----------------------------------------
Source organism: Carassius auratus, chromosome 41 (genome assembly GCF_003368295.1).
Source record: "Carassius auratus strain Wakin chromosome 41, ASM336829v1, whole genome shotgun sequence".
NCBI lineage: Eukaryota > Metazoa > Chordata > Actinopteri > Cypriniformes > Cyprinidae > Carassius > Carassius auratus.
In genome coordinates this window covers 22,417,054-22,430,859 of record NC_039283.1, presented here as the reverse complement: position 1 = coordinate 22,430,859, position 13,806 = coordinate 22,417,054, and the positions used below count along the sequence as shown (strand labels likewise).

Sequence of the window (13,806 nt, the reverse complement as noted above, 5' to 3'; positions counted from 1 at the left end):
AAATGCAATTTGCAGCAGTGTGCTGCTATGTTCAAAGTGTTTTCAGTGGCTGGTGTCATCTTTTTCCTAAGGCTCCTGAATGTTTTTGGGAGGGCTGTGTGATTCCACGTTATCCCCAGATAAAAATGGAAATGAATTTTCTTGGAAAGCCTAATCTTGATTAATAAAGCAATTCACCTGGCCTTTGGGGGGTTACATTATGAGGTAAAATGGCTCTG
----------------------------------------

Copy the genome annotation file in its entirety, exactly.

Source organism: Carassius auratus, chromosome 41 (genome assembly GCF_003368295.1).
Source record: "Carassius auratus strain Wakin chromosome 41, ASM336829v1, whole genome shotgun sequence".
NCBI lineage: Eukaryota > Metazoa > Chordata > Actinopteri > Cypriniformes > Cyprinidae > Carassius > Carassius auratus.
In genome coordinates this window covers 22,417,054-22,430,859 of record NC_039283.1, presented here as the reverse complement: position 1 = coordinate 22,430,859, position 13,806 = coordinate 22,417,054, and the positions used below count along the sequence as shown (strand labels likewise).

Sequence of the window (13,806 nt, the reverse complement as noted above, 5' to 3'; positions counted from 1 at the left end):
AAATGCAATTTGCAGCAGTGTGCTGCTATGTTCAAAGTGTTTTCAGTGGCTGGTGTCATCTTTTTCCTAAGGCTCCTGAATGTTTTTGGGAGGGCTGTGTGATTCCACGTTATCCCCAGATAAAAATGGAAATGAATTTTCTTGGAAAGCCTAATCTTGATTAATAAAGCAATTCACCTGGCCTTTGGGGGGTTACATTATGAGGTAAAATGGCTCTG